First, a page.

These tactics only succeed in While You Were Sleeping because the movie is bathed in the glow of a Christmas-themed romantic comedy. As soon as you think for more than one second about the emotional and ethical repercussions of Lucy’s actions, she seems less like a lovable heroine and more like a creep. By assuming the identity of Peter’s fiancée, Lucy gets the reward of a loving and trusting family without having to give that same love and trust in return. She befriends his entire family while he’s comatose, basically inserting herself into his life without his knowledge or consent. What’s most galling is that she plays along with the family’s attempt to convince Peter that he has selective amnesia after he wakes up from his coma and remembers everyone but Lucy. Even though this is played off as another hilarious example of Lucy being a doormat, it shows the real harm caused by Lucy’s lies. Her lack of agency is frustrating, but her willingness to gaslight an innocent person in order to keep her hold on his family borders on frightening. If the sexes were reversed, this would be considered a psychological thriller. In fact, Hollywood already made a movie with this exact scenario. Funny how when you eliminate the Christmas lights and jokes, the true horror of the situation is revealed.
The underlying unpleasantness of the film’s core conceit reveals itself in other ways, too. For one thing, the Callaghan’s family dynamic comes across as more excruciatingly awkward than lovable, and it’s hard to understand why Lucy would even want to be involved with them. Perhaps it’s a generational thing, but the Callaghans reminded me of Charlie Bucket’s crotchety grandparents, and I didn’t find them to be very funny. Then there’s Joe Jr., Lucy’s upstairs neighbor who is determined to date her despite her clear disinterest, and whose boorish behavior seems like a caricature, rather than a real character. The movie is filled with these over-the-top unlikable characters, with voices of reason being few and far between. The script itself also shifts wildly in tone, with scenes of Lucy desperately attempting to maintain her lies juxtaposed against rosy vignettes of Lucy and Jack strolling through the city. Bullock and Pullman have such crazy good chemistry that it seems criminal to bury their romantic arc under all this psychological mess. And even though I liked their romantic scenes, and find Bill Pullman to be incredibly adorable, watching this movie left me feeling icky. It even reminded me of Never Been Kissed, another 1990s romantic comedy which romanticized the idea of lying for love. Even if Lucy and Jack are cute as can be, their relationship is built on lies, and the movie completely avoids tackling the after-effect of these lies. In the end, Jack proposes to Lucy, all is forgiven, and everyone lives happily ever after.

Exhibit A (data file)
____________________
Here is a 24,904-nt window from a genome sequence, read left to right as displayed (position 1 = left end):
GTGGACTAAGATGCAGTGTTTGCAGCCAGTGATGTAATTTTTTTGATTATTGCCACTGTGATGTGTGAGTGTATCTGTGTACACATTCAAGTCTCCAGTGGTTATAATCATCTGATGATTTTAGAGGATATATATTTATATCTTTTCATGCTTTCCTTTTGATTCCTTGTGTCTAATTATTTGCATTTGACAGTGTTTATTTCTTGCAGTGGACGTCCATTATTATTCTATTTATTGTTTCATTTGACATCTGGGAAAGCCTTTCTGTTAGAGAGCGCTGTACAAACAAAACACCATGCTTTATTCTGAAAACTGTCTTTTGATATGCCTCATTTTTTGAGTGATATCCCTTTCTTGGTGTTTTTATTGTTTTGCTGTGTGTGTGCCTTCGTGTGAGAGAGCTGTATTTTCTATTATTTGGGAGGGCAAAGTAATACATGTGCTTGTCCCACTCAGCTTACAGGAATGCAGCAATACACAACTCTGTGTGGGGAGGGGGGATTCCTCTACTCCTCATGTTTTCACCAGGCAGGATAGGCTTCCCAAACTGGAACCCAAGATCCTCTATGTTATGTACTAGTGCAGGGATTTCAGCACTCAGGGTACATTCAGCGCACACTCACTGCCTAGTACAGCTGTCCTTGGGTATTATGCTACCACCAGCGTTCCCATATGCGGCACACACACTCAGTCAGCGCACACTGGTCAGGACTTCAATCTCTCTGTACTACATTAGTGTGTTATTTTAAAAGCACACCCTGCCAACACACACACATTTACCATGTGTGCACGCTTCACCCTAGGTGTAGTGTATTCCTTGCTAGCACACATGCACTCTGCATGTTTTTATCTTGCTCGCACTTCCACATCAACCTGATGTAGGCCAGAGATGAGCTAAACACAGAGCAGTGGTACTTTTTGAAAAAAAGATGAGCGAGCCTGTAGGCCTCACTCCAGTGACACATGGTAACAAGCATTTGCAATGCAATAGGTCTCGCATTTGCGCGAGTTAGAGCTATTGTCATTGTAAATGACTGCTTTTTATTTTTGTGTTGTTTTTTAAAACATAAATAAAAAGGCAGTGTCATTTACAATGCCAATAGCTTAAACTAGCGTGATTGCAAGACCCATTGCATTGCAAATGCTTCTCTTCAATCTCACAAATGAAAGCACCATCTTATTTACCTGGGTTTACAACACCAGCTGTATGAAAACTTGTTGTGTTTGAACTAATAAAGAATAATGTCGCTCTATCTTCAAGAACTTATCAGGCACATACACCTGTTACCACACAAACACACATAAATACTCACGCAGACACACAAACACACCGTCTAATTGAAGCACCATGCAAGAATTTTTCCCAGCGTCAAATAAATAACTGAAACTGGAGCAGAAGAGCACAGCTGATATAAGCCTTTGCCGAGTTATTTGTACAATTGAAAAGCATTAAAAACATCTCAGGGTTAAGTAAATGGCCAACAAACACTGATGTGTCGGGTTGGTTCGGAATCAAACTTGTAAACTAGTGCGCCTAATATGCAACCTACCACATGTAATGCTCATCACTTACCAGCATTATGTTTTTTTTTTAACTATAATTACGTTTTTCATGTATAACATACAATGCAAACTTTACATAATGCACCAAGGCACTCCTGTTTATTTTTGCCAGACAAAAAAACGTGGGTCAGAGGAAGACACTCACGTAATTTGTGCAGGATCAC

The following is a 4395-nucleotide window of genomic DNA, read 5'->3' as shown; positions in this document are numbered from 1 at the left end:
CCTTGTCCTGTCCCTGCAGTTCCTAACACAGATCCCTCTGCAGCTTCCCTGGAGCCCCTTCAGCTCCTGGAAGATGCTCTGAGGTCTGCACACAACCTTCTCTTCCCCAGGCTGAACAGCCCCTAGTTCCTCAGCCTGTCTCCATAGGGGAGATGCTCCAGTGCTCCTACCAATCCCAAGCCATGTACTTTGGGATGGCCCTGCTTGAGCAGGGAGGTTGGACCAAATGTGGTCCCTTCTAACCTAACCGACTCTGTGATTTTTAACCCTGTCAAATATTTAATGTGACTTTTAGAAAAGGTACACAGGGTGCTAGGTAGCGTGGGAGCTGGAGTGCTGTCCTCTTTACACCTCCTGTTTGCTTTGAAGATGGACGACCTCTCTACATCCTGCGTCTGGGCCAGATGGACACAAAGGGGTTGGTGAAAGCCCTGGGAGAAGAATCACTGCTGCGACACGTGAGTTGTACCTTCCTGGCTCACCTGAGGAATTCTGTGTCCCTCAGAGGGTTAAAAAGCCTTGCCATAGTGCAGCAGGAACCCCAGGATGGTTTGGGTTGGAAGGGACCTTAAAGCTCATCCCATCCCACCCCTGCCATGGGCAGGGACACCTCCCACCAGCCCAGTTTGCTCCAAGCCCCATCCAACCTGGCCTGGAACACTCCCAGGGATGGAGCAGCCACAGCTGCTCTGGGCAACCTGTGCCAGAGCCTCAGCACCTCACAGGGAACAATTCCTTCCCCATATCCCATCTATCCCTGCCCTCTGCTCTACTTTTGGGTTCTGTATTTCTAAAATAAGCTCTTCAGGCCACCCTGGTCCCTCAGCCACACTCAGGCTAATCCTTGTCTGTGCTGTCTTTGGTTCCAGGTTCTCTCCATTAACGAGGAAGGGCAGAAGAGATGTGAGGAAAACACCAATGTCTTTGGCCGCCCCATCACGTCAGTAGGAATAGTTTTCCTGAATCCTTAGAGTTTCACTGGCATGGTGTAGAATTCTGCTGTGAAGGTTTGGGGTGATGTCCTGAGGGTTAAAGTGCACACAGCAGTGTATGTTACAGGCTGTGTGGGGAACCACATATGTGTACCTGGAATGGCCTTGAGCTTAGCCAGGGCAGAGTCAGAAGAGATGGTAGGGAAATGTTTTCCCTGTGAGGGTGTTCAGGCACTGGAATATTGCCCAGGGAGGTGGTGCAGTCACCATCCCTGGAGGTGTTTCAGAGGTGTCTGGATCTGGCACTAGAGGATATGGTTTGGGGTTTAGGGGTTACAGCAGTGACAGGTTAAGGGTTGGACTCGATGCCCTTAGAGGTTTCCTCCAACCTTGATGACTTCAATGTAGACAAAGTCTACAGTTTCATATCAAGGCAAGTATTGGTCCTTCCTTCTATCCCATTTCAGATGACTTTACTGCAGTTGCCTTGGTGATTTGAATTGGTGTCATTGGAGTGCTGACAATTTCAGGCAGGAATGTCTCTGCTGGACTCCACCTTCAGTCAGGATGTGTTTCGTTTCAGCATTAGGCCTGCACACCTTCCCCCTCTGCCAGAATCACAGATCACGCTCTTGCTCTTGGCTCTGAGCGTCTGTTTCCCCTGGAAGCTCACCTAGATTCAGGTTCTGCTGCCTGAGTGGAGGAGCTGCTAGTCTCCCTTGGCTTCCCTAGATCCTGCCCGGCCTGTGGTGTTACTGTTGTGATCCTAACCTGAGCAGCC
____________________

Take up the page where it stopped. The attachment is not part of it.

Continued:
Ultimately, While You Were Sleeping is a film too torn by conflicting ideas to be coherent. On one layer, the movie exists in the Hollywood world of yore, where marriage is the ultimate goal, and in another layer, it exists in the gritty reality of the 1990s, where women everywhere were starting to question whether traditional married life was even worth trying to achieve. Lucy’s disconnection from society and her inability to form meaningful relationships could have formed the basis for a much meatier story than the one While You Were Sleeping is interested in telling. Instead, the movie wants to romanticize the idea that all’s fair in love and war, resulting in a movie that’s far from heartwarming. But maybe I’m just a grinch. If anyone has married the woman who pretended to be engaged to their comatose brother and are still going strong, please write in with your stories.